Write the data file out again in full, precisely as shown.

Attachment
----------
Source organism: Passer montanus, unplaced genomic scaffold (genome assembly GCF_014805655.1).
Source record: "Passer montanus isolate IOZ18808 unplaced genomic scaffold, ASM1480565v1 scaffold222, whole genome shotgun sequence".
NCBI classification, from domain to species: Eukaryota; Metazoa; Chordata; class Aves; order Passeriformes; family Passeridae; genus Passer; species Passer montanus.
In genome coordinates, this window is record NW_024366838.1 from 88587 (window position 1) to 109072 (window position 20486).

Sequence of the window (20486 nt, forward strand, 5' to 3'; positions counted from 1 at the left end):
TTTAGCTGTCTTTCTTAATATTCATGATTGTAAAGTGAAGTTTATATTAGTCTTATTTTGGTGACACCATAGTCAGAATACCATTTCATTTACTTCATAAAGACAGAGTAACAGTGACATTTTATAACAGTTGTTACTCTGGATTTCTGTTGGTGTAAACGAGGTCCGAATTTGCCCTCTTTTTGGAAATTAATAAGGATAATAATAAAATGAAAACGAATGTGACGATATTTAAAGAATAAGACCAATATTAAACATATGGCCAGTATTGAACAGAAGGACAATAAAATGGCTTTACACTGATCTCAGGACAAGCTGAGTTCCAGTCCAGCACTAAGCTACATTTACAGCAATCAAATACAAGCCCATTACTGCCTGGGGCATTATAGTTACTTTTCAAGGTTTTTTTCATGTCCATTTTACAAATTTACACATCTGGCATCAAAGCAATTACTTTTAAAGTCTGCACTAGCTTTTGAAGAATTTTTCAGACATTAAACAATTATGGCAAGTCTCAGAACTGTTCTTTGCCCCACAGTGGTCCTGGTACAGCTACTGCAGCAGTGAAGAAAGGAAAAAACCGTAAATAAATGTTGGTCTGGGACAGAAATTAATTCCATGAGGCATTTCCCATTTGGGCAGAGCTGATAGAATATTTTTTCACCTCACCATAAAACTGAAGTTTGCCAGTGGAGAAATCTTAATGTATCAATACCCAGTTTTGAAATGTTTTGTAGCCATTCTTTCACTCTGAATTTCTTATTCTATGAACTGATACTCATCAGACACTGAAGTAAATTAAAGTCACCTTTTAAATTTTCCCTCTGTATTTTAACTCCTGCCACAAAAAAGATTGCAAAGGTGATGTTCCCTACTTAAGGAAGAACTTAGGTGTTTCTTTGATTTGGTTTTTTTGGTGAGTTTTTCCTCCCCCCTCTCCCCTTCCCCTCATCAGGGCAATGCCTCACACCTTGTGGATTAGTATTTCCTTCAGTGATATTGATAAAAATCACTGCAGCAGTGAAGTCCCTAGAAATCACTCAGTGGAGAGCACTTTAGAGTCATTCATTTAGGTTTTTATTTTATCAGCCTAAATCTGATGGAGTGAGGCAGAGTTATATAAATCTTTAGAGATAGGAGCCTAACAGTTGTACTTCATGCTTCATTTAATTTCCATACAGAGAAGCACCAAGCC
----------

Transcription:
Source organism: Passer montanus, unplaced genomic scaffold (genome assembly GCF_014805655.1).
Source record: "Passer montanus isolate IOZ18808 unplaced genomic scaffold, ASM1480565v1 scaffold222, whole genome shotgun sequence".
NCBI classification, from domain to species: Eukaryota; Metazoa; Chordata; class Aves; order Passeriformes; family Passeridae; genus Passer; species Passer montanus.
In genome coordinates, this window is record NW_024366838.1 from 88587 (window position 1) to 109072 (window position 20486).

Sequence of the window (20486 nt, forward strand, 5' to 3'; positions counted from 1 at the left end):
TTTAGCTGTCTTTCTTAATATTCATGATTGTAAAGTGAAGTTTATATTAGTCTTATTTTGGTGACACCATAGTCAGAATACCATTTCATTTACTTCATAAAGACAGAGTAACAGTGACATTTTATAACAGTTGTTACTCTGGATTTCTGTTGGTGTAAACGAGGTCCGAATTTGCCCTCTTTTTGGAAATTAATAAGGATAATAATAAAATGAAAACGAATGTGACGATATTTAAAGAATAAGACCAATATTAAACATATGGCCAGTATTGAACAGAAGGACAATAAAATGGCTTTACACTGATCTCAGGACAAGCTGAGTTCCAGTCCAGCACTAAGCTACATTTACAGCAATCAAATACAAGCCCATTACTGCCTGGGGCATTATAGTTACTTTTCAAGGTTTTTTTCATGTCCATTTTACAAATTTACACATCTGGCATCAAAGCAATTACTTTTAAAGTCTGCACTAGCTTTTGAAGAATTTTTCAGACATTAAACAATTATGGCAAGTCTCAGAACTGTTCTTTGCCCCACAGTGGTCCTGGTACAGCTACTGCAGCAGTGAAGAAAGGAAAAAACCGTAAATAAATGTTGGTCTGGGACAGAAATTAATTCCATGAGGCATTTCCCATTTGGGCAGAGCTGATAGAATATTTTTTCACCTCACCATAAAACTGAAGTTTGCCAGTGGAGAAATCTTAATGTATCAATACCCAGTTTTGAAATGTTTTGTAGCCATTCTTTCACTCTGAATTTCTTATTCTATGAACTGATACTCATCAGACACTGAAGTAAATTAAAGTCACCTTTTAAATTTTCCCTCTGTATTTTAACTCCTGCCACAAAAAAGATTGCAAAGGTGATGTTCCCTACTTAAGGAAGAACTTAGGTGTTTCTTTGATTTGGTTTTTTTGGTGAGTTTTTCCTCCCCCCTCTCCCCTTCCCCTCATCAGGGCAATGCCTCACACCTTGTGGATTAGTATTTCCTTCAGTGATATTGATAAAAATCACTGCAGCAGTGAAGTCCCTAGAAATCACTCAGTGGAGAGCACTTTAGAGTCATTCATTTAGGTTTTTATTTTATCAGCCTAAATCTGATGGAGTGAGGCAGAGTTATATAAATCTTTAGAGATAGGAGCCTAACAGTTGTACTTCATGCTTCATTTAATTTCCATACAGAGAAGCACCAAGCC